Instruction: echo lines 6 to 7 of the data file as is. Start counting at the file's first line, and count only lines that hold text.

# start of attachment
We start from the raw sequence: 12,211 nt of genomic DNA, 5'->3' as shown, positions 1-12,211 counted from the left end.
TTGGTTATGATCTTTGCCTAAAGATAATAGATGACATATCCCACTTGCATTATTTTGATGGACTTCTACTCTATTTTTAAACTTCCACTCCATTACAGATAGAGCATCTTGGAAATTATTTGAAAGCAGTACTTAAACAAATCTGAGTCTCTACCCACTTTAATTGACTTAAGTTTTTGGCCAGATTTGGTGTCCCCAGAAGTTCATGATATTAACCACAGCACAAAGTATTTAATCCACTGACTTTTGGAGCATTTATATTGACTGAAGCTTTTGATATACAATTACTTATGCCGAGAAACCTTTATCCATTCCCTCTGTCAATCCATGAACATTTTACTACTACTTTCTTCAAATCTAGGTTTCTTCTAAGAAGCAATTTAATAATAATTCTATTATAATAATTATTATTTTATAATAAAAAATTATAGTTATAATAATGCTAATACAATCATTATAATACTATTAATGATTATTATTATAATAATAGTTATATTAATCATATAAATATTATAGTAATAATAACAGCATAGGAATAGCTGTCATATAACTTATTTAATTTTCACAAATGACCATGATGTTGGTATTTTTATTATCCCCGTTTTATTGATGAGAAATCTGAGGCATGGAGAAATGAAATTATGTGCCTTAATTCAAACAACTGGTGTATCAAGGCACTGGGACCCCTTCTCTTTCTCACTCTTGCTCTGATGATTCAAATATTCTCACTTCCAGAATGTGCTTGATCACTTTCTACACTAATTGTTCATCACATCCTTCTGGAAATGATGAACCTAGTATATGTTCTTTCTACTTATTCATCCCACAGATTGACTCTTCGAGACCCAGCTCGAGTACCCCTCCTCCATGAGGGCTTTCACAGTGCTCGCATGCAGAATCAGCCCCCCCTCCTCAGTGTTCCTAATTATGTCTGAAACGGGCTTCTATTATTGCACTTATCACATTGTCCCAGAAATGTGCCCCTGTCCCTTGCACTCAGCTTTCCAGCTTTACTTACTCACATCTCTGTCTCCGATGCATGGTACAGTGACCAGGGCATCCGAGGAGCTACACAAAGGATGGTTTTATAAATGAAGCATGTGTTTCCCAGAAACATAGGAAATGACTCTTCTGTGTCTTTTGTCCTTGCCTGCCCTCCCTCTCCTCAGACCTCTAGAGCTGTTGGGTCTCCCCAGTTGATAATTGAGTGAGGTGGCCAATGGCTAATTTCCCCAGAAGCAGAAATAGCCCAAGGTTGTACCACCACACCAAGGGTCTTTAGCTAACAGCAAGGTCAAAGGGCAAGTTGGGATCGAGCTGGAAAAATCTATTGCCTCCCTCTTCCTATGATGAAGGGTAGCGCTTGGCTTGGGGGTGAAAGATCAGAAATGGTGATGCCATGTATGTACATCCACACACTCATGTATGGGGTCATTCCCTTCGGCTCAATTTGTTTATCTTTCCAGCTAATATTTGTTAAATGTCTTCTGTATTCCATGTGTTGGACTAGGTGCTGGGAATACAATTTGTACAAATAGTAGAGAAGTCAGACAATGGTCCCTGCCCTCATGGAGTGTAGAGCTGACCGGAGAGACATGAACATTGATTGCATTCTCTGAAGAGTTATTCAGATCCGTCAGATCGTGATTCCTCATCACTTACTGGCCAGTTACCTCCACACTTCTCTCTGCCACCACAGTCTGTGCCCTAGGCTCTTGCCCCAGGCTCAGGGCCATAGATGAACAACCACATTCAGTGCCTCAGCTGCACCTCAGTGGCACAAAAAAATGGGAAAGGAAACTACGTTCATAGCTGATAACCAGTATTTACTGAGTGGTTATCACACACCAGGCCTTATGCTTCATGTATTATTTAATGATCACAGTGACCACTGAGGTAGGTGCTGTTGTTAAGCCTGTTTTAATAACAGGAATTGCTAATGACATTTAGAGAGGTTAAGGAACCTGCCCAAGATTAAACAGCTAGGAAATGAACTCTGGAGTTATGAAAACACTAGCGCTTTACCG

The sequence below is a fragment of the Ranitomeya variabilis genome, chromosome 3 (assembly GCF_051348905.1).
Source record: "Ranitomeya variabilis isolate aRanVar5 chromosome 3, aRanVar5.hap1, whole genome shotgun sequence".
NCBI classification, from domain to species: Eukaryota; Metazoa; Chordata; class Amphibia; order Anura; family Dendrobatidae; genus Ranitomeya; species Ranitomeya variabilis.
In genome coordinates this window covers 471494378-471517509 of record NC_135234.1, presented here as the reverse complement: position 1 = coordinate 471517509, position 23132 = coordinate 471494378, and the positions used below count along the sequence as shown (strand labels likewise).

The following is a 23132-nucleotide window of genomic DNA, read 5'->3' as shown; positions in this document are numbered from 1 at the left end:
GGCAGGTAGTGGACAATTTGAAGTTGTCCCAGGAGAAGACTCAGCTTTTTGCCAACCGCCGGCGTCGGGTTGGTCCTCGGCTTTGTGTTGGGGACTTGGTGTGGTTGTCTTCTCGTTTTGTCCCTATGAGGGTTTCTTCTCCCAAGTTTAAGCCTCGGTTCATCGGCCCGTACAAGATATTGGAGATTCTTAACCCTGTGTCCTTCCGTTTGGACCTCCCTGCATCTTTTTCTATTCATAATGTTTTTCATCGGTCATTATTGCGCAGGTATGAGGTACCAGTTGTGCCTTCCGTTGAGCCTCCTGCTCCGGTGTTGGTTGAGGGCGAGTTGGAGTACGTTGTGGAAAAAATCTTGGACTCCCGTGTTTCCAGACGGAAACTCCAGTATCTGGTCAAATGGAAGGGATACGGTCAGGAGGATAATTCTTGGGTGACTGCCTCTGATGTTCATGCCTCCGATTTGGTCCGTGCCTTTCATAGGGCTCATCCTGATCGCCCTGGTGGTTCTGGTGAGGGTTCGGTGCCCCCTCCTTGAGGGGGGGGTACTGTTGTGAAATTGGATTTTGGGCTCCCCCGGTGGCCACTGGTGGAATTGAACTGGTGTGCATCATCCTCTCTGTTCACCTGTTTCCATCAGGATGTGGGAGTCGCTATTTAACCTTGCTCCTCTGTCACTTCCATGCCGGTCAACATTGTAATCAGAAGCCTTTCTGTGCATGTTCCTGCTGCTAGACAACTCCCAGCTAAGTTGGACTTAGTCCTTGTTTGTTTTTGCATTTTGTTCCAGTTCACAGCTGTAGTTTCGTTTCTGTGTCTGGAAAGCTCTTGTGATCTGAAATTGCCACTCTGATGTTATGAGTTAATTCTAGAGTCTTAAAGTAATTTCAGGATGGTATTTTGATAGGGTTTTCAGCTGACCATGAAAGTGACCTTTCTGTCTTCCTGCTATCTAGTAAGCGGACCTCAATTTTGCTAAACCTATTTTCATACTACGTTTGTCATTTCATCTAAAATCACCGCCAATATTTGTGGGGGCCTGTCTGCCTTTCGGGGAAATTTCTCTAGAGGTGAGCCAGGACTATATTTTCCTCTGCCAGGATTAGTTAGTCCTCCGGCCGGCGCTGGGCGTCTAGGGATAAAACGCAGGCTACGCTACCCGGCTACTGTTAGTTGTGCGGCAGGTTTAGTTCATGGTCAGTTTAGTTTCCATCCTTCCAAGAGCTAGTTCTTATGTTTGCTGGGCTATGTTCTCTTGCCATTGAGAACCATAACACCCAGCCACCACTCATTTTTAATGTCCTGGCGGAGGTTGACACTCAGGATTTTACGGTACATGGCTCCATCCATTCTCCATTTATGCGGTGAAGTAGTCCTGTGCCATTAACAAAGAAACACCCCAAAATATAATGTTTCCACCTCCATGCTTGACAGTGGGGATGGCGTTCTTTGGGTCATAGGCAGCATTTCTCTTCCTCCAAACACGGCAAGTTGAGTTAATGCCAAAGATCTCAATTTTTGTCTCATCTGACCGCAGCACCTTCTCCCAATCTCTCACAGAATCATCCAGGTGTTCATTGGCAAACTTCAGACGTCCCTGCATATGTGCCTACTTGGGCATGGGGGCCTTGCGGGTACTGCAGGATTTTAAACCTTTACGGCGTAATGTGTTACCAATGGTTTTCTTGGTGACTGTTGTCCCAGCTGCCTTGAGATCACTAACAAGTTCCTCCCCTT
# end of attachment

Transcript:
In genome coordinates this window covers 471494378-471517509 of record NC_135234.1, presented here as the reverse complement: position 1 = coordinate 471517509, position 23132 = coordinate 471494378, and the positions used below count along the sequence as shown (strand labels likewise).

The following is a 23132-nucleotide window of genomic DNA, read 5'->3' as shown; positions in this document are numbered from 1 at the left end: